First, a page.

Dotada

by Thomas Turnbull-Ross

 

[Item 405j-208]
[Transcript of pages from presumably a journal, translated from Spanish. Discovered in a cave on the Argentinian coast, near Rio Grande, alongside aberrant fish and crustacean carcasses <see Items 599b-326 and 599b-327>. Other pages apparently torn from the same book were also recovered, written in an unidentified language <recommend comparison to Items 347t-607 through 347t-729>. No trace of front or back cover found. No indication of correct order of reading. Order of arrangement assumed.]
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what He is gifting me with. I pray that I may endure the pain as He shows me the truth, and what it means to be perfect.
I praise Him.
 
I can hardly feel my collarbone today. His gifts have spread almost entirely over my shoulder. This is how it is meant to be. He shows me in their patterns on the rocks, those unknowable swirls which I somehow understand. His presence approaches, I know it, somewhere out there in the deep waves.
I saw someone. Not one of His. A boy came down to the beach today. He didn’t understand, but when I tried to explain I did it badly. It’s been so long since I’ve talked to someone not touched by Him, I think I might have forgotten how. I’ll have to be more prepared
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in future, in case there’s another opportunity like this. I pray that He may give me the strength and clarity I need when that time comes.
I praise Him.
 
[Brief sentence written in unidentified language]
 
He came back! The boy from a few days ago. At least, I think it was him. I was quite far away, and I don’t think he saw me. He was looking at one of the rocks I see things in. The patterns of the limpets and barnacles change, and they have meaning, telling of His coming. I wonder if the boy understood? Should I have gone to him and explained?
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Time will tell.
I praise Him.
 
I think he’s been in my cave. When I got back to it after reading the patterns there were bloodstains on the walls, and His children had their thread-tongues hanging out. They had tasted flesh, and wanted more. I could see the tiny razors flexing on the strands they usually keep hidden and safe in their shells. Even the gifts on my arm, I could feel them stirring as I went close to the blood. They know the boy is not of Him, is an unbeliever. He’s probably from the city. No one from the city believes.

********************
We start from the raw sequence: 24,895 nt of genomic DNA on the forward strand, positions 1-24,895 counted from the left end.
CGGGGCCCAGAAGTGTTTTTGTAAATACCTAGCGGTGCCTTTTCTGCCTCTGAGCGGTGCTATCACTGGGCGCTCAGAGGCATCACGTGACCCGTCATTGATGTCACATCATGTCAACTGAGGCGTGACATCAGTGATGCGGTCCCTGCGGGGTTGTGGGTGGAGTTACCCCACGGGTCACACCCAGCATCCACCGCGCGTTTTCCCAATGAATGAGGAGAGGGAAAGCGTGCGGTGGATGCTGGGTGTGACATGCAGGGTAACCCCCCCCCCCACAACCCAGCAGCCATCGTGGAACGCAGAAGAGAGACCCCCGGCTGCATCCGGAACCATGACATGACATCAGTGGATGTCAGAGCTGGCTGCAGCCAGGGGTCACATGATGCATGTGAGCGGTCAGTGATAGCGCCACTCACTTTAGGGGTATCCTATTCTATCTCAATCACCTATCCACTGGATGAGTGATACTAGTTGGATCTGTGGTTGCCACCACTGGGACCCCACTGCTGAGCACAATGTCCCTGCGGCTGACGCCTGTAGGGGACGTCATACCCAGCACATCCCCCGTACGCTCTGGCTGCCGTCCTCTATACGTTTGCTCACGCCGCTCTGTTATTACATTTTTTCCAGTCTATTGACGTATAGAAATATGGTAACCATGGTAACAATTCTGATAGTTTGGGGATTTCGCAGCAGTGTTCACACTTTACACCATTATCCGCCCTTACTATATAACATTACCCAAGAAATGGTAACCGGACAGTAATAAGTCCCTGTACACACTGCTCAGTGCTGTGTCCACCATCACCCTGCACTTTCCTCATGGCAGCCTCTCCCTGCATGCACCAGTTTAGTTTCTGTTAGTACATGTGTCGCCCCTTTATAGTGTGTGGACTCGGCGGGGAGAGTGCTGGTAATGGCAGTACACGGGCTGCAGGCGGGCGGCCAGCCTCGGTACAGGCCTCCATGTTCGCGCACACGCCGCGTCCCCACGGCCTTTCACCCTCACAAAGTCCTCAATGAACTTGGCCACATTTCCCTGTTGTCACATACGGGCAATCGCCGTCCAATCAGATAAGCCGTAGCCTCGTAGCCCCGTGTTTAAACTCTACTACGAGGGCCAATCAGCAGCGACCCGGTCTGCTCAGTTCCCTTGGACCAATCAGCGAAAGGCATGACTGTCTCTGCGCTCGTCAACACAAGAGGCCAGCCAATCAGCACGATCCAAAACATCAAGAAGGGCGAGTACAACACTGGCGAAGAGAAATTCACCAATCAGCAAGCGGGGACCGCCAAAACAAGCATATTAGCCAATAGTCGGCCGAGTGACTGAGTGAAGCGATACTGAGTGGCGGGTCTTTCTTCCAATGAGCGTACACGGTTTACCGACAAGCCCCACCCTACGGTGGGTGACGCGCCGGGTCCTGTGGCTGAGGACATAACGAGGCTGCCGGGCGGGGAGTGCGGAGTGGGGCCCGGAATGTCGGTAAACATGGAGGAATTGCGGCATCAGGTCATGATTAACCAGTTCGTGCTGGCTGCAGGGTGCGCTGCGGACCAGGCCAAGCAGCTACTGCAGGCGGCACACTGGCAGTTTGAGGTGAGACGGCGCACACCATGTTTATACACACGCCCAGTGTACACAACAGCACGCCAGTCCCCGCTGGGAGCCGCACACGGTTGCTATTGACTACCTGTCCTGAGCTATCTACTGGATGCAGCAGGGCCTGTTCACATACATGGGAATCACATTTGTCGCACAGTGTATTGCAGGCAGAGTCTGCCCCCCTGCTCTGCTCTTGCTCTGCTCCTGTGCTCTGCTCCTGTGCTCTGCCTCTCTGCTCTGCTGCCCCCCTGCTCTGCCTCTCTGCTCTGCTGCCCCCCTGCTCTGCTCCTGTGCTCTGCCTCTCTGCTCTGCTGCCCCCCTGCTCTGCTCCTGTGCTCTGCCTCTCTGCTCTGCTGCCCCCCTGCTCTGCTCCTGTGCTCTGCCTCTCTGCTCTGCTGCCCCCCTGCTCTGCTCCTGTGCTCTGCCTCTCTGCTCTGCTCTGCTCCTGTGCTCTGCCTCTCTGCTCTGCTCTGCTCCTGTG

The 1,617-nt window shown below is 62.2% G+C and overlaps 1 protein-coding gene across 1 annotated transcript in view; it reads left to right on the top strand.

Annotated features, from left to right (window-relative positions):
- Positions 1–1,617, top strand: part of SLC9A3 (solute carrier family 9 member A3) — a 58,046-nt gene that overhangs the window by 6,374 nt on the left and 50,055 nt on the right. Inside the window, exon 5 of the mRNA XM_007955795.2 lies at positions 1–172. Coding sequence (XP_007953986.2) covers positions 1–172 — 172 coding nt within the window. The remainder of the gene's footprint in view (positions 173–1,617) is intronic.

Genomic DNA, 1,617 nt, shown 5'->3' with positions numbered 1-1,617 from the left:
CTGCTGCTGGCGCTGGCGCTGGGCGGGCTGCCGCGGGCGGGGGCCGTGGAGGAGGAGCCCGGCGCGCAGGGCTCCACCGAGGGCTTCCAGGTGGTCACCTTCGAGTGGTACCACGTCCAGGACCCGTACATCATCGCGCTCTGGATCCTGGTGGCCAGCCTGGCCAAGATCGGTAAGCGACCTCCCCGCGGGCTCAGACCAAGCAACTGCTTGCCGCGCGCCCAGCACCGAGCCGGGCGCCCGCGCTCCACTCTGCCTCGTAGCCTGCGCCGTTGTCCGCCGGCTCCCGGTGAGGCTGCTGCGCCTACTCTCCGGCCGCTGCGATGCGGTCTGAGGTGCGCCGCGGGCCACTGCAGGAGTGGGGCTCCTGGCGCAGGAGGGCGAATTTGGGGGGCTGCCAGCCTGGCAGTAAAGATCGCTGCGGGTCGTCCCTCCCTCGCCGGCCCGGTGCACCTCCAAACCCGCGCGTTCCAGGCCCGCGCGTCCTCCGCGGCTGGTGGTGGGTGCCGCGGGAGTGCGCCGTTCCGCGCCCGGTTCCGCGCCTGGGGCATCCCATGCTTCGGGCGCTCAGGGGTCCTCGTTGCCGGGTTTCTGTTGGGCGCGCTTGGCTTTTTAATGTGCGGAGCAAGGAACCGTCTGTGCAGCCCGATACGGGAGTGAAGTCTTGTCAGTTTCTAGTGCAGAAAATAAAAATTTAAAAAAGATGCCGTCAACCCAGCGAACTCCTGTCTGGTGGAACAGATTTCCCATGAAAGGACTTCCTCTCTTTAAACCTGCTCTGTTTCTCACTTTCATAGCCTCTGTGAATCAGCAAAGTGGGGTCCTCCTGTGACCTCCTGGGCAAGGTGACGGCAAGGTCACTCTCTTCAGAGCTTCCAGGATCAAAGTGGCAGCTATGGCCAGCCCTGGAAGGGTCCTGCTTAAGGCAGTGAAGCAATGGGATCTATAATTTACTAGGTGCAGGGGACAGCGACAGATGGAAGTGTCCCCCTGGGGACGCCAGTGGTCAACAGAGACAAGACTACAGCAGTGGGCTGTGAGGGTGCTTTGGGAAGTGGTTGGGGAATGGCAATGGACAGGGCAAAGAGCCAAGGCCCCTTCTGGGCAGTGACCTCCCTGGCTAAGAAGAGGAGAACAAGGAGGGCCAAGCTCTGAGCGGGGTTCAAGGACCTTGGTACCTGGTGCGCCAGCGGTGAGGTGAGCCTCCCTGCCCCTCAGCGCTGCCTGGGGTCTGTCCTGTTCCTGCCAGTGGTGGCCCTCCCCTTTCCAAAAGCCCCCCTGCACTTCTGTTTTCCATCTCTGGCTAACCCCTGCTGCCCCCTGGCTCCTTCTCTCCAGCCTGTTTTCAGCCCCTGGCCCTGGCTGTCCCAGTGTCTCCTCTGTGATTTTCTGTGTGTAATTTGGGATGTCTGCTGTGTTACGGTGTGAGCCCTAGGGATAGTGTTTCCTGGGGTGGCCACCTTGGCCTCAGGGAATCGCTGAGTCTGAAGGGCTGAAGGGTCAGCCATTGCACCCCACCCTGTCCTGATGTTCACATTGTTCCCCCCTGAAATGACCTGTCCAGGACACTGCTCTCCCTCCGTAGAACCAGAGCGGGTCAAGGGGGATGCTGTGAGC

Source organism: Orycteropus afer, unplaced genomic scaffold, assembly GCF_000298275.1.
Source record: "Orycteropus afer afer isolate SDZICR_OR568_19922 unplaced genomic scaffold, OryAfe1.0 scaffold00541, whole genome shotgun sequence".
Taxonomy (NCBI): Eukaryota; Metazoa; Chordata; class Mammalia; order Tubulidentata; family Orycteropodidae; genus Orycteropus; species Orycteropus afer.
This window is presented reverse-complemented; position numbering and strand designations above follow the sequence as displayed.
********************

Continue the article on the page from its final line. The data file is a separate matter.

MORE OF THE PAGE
Maybe this is His way of telling me the boy will never believe, that he is not one the chosen, but a sinner, whose fate shall be worse than imagination can allow. Perhaps the reason I have
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failed to explain to him is because He does not want me to? I pray that I would not presume to be above my station, as I fear I have been doing, and I pray that I would not interfere with His decided fate for this boy.
I praise Him.
 
I think they’re coming faster now. Little strings of them are growing up my neck. I can scarcely move my fingers for them. The only reason I can write this is because they’re only on one arm. So far. Eventually I too shall be a true child of His! Then I shall have no desire nor need to write anything, unless He requires it of me.
That time draws closer, I can see it in the patterns. They are more frantic, more complex than before. I had trouble making sense of some of them. More than usual. But I could gather the
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meaning, both from what I could read and from the mist I can see out there, above the sea. It will be here soon. He will be here soon
I pray that He would speed His coming.
I praise Him.
 
He actually came back. The boy. His name is Lautaro. I was wrong about His fate for him. It seems that it just wasn’t the right time when he came before. He may be from the city, but he believes now. His children didn’t wound Lautaro to punish him, but so that he would believe!
When I saw him this morning, I didn’t recognise him at first. I could only see his silhouette through the mist and he was walking strangely, like a drunk person. I saw him collapse, so
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went to see who it was, if I could help them, and whether I could do a better job of explaining His word to them than I had the first time I met Lautaro.
When I reached him, he wasn’t quite unconscious, but he looked badly ill. Nothing He can’t take care of: He put so much medicine in nature that I sometimes wonder if unbelievers are the only reason there is sickness in the world.
But there was also his hand. Where His children had cut the boy, I think, for the wounds had sealed, but they were oozing something like pus. The skin around them was hard and smooth, and I could see and feel traces of a growing shell underneath. And there were patterns. Very simple, and almost meaningless, but Lautaro has the patterns in himself! I’m so happy that I could save him!
No one will look for him. I asked about his parents, and he told me they had been dead for a
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[Transcript ends]